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Bruised rib care

Bruised rib-self care; Rib bruise; Bruised ribs; Rib contusion

A rib contusion, also called a bruised rib, can occur after a fall or blow to your chest area. A bruise occurs when small blood vessels break and leak their contents into the soft tissue beneath the skin. This causes the skin to become discolored.

Causes

Common causes of bruised ribs are car accidents, sports injuries, or falls. Severe or prolonged coughing can also cause bruised ribs.

  • A rib bruise due to a blunt force may cause bleeding and injury to the tissues under the skin.
  • Depending on the force of the blow, you may have other injuries, such as broken ribs or damage to the lungs, liver, spleen or kidney. This is more likely in car accidents or falls from a great height.

Symptoms

The main symptoms are pain, swelling, and skin discoloration.

  • The skin overlying the bruise may turn blue, purple, or yellow.
  • The bruised area is tender and sore.
  • You may feel pain both when you move and while at rest.
  • Breathing, coughing, laughing, or sneezing can all cause or increase pain.

What to Expect

Bruised ribs recover in the same manner as fractured ribs, but a bruise takes less time to recover than a rib fracture.

  • Healing takes about 4 to 6 weeks.
  • An X-ray, MRI, or CT scan may be needed to confirm diagnosis and rule out more serious injuries, such as a rib fracture or damage to internal organs.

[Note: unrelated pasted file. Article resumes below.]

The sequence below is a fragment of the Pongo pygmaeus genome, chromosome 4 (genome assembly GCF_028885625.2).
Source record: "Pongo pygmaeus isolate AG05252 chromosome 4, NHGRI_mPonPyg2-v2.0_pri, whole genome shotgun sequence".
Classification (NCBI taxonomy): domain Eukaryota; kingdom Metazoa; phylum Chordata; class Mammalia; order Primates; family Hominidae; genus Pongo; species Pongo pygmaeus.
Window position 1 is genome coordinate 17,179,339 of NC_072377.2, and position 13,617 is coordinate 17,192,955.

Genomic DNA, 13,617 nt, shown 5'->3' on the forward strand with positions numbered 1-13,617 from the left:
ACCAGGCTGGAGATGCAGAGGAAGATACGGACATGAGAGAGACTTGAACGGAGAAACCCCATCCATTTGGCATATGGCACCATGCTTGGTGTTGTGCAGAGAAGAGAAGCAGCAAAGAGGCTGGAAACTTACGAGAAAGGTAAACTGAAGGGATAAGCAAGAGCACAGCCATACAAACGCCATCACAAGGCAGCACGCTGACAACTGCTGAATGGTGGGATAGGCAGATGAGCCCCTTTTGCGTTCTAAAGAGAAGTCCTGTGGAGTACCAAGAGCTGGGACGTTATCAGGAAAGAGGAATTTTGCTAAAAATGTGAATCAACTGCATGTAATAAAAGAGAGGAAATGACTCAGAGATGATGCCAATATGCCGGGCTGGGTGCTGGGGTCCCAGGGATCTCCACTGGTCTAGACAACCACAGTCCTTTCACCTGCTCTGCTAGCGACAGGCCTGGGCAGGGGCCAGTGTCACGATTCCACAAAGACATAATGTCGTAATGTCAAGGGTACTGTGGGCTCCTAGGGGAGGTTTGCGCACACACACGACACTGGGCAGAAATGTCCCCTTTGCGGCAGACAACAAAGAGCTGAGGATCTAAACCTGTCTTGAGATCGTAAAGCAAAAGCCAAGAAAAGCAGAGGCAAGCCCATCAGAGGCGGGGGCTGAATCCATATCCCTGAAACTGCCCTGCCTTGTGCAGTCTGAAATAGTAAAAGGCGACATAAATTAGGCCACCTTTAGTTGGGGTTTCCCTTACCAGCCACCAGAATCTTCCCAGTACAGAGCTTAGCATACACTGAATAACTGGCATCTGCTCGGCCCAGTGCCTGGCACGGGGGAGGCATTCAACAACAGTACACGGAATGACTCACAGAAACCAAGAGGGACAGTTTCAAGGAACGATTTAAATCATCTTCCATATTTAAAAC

• You will not have a belt or a bandage around your chest because these would keep your ribs from moving when you breathe or cough. This may lead to a lung infection (pneumonia).

Self-care at Home

Here are some ways to help relieve pain and discomfort as you heal.

ICING

Icing helps reduce swelling by decreasing the blood flow in the area. It also numbs the area and helps relieve pain.

  • Apply an ice pack to the injured area for 20 minutes, 2 to 3 times per day for the first one to two days.
  • Wrap the ice pack in a cloth before applying to the injured area.

PAIN MEDICINES

If your pain is not severe, you can use ibuprofen (Advil, Motrin) or naproxen (Aleve, Naprosyn) for pain relief. You can buy these pain medicines at the store.

  • Talk with your provider before using these medicines if you have heart disease, high blood pressure, kidney disease, liver disease, or have had stomach ulcers or internal bleeding in the past.
  • DO NOT take more than the amount recommended on the bottle or by your provider.

Acetaminophen (Tylenol) may also be used for pain by most people.

  • DO NOT take this medication if you have liver disease or reduced liver function.
  • DO NOT take more than the amount recommended on the bottle or by your provider.

If your pain is severe, you may need prescription pain medicines (narcotics) to keep your pain under control while your bruise heals.

  • Take these medicines on the schedule your provider prescribed.
  • DO NOT drink alcohol, drive, or operate heavy machinery while you are taking these medicines.
  • To avoid becoming constipated, drink more fluids, eat high-fiber foods, and use stool softeners.
  • To avoid nausea or vomiting, try taking your pain medicines with food.

Tell your provider about any other medicines you are taking as drug interactions may occur.